He has just wrapped up the shooting of his latest film Highway, and travelled through six states for it. But, as we caught up with director Imtiaz Ali in Delhi recently, we saw none of that work fatigue showing. In fact, he chatted over cups of black tea, about the things close to his heart.
Jab We Met director Imtiaz Ali came in a black bandhgala. (Photo/Manoj Verma)
Highway was the first film you wanted to make. Has it changed from the time when you first thought of making it, to now?
The fact that Highway stayed with me for over 15 years, despite the fact that I made several attempts to make the film but couldn’t, means a lot. Having said that, Highway, as I have made it now, is completely different from what I wanted to make back then. The film now is more simple, uncluttered and has none of the false drama that I had thought of creating back then.
Most of your films, be it Jab We Met, Love Aaj Kal, Rockstar and now Highway, have a physical journey of the protagonist that translates into an emotional journey. Is that a conscious effort?
A journey, and here I mean a physical journey, is interesting because it is only when you are out of your known periphery that you are actually able to do the things that are there within you but things that you would never express otherwise. In our hearts, all of us are travellers, we want to chuck everything and hit the road, but how many of us can actually do that? It’s all very cool to strum your guitar and sing Sadda Haq and feel liberated but in reality the only way to feel freedom is by breaking the inertia of rest ... by putting yourself amidst the unkown. I guess I try to show this need to break out of the mould, through my films. I urge people to break rules.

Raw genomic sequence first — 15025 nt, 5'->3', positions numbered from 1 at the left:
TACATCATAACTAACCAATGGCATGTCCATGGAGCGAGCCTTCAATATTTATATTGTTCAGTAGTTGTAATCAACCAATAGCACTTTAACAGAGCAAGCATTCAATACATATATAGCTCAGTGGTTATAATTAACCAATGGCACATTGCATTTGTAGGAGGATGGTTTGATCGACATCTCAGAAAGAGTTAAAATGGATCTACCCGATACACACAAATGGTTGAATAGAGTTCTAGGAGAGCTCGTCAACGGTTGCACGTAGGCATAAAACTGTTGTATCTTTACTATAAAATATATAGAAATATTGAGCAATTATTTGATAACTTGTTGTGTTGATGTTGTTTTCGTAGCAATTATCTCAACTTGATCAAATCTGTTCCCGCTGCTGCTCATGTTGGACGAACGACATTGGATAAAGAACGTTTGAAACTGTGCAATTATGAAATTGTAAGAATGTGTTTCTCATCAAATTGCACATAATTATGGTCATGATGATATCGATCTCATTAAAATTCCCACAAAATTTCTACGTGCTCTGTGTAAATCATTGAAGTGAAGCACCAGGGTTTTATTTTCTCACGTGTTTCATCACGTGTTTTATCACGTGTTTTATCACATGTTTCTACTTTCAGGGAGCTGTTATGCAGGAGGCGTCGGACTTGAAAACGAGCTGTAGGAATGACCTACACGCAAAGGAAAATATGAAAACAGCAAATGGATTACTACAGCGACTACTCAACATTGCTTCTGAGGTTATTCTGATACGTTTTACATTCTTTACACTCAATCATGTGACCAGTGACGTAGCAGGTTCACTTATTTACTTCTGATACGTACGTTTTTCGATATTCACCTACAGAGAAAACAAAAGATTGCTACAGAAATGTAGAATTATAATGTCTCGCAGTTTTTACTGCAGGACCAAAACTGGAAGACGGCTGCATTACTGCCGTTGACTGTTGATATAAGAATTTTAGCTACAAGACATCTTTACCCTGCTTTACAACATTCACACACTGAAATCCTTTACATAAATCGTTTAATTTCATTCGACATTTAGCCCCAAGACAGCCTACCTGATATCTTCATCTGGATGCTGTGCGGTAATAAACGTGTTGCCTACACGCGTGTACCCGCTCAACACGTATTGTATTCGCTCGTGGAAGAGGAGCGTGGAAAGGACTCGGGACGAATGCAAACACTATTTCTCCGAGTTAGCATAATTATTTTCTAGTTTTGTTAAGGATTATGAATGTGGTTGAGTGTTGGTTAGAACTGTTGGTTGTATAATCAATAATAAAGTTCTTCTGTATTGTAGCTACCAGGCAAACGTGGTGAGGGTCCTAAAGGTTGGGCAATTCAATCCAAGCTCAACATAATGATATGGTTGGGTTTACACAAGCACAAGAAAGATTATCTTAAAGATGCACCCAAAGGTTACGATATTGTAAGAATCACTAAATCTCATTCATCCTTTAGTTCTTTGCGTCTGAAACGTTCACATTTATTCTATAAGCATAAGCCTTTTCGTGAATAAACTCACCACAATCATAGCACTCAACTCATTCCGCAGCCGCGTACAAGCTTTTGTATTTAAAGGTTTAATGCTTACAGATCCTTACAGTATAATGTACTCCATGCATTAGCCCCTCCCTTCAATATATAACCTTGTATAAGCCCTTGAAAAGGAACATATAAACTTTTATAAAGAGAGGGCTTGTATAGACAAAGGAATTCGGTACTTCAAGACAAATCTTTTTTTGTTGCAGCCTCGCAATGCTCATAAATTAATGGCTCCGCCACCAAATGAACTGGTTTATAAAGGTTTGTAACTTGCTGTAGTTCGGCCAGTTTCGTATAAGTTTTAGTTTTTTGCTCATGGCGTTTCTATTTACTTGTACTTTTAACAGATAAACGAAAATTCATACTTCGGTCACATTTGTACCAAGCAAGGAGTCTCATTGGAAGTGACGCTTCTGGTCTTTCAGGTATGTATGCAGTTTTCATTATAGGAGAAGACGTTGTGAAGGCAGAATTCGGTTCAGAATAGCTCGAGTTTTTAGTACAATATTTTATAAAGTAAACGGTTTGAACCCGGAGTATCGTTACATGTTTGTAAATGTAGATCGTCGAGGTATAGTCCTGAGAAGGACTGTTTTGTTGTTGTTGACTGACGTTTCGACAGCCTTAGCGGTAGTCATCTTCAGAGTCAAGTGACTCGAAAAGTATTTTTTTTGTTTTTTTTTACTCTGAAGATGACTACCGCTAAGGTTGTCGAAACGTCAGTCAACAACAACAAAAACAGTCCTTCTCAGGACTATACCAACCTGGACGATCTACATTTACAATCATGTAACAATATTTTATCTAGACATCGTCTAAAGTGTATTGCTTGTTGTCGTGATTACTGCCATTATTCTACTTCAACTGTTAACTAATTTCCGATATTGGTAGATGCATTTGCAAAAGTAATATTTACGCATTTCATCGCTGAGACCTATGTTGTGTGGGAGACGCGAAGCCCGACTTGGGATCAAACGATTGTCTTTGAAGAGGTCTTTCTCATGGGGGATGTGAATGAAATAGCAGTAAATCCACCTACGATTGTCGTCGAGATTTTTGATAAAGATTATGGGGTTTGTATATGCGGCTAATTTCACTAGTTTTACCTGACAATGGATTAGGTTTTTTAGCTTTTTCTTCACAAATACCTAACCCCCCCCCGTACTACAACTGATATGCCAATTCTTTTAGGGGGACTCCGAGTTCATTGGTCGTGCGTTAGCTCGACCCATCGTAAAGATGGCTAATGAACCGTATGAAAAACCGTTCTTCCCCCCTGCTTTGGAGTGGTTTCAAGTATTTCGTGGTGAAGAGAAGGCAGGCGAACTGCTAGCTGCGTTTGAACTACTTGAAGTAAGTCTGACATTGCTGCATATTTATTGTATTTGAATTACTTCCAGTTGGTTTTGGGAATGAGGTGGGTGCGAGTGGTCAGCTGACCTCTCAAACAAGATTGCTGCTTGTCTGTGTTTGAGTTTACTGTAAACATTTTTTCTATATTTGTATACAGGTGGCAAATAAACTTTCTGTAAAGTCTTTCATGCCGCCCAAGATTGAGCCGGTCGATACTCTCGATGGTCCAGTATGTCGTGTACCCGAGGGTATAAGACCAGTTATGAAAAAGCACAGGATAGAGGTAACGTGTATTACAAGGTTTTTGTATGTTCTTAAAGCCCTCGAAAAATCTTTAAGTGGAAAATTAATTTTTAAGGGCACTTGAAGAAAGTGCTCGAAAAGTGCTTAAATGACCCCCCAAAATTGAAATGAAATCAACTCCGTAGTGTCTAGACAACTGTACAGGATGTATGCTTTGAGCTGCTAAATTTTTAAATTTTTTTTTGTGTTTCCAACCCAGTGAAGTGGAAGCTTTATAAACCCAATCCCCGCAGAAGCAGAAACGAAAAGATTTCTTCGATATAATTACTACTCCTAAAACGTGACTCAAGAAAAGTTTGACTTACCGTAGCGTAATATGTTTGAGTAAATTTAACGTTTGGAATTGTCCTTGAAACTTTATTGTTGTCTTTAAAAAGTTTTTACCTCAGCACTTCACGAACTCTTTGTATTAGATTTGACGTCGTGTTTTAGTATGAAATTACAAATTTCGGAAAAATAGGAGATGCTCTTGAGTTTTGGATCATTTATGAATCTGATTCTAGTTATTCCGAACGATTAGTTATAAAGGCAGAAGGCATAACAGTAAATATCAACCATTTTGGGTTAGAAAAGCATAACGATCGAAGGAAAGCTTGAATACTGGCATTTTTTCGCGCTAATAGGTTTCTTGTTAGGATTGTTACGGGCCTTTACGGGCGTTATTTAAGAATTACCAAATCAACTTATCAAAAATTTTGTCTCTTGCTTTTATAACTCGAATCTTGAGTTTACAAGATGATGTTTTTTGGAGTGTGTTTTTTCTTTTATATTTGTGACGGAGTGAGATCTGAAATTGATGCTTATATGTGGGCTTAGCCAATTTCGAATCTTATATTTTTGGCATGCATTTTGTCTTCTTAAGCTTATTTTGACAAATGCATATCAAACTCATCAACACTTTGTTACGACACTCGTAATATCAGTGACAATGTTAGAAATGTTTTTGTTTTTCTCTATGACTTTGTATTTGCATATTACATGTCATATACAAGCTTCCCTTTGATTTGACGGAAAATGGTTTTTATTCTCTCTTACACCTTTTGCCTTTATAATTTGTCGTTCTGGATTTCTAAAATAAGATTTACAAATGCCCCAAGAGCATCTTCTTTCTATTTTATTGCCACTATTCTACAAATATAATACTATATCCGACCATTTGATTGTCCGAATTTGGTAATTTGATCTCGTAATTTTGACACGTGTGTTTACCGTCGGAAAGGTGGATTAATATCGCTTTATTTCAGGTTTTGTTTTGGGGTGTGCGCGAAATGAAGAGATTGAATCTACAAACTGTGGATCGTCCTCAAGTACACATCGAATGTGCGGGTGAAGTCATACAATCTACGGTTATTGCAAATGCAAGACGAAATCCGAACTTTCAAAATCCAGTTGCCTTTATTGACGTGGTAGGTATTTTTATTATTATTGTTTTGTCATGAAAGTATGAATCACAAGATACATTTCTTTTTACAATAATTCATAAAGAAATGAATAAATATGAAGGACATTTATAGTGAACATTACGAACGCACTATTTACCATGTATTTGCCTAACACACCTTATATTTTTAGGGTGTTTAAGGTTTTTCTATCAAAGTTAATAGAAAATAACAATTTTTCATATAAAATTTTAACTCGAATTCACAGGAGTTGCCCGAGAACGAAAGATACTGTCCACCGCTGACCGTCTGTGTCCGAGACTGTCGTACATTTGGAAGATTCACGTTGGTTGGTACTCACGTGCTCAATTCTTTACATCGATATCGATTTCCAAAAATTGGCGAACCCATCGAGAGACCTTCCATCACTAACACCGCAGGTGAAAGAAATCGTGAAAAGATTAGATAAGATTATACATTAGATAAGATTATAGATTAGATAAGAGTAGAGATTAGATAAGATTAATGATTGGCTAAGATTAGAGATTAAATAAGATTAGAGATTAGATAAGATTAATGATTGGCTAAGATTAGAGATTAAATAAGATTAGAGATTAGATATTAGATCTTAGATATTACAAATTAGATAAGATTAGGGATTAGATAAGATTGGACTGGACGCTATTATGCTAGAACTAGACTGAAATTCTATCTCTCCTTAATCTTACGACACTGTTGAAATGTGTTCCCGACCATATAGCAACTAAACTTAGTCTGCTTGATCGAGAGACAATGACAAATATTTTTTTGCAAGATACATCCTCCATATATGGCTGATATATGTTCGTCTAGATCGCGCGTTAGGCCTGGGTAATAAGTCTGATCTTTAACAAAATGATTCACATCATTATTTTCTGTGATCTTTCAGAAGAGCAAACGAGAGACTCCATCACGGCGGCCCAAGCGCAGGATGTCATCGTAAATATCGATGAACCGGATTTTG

Your films have simple stories. What inspires you?
I like to tell an organic story and that story could be inspired from anywhere. I think a lot of my stories come from my travels. When I travel, I observe people. Say if I see a girl on a train and then she gets off at a station, I think of the things that could have happened on the journey if she had not got down, or the possibilities if I got down at that station with her. So, while the inspiration is often a real incident, the story that I finally have is what I imagine it to be, and then it is backed by my research.
Your best friend in Bollywood is perhaps Ranbir Kapoor?
Ranbir and I are infected by the same disease — films! We can spend 4-5 hours at a stretch just drinking tea and discussing all kinds of stuff — from films to girls. But most of all, we discuss incidents that could be turned into good films. Ranbir will go, ‘Sir issey acchhi film ban sakti hai…’ and then we will dissect the story. So, Ranbir is not just my friend but also a collaborator. We keep thinking of things we can do together. And hopefully, we’ll do another film together very soon.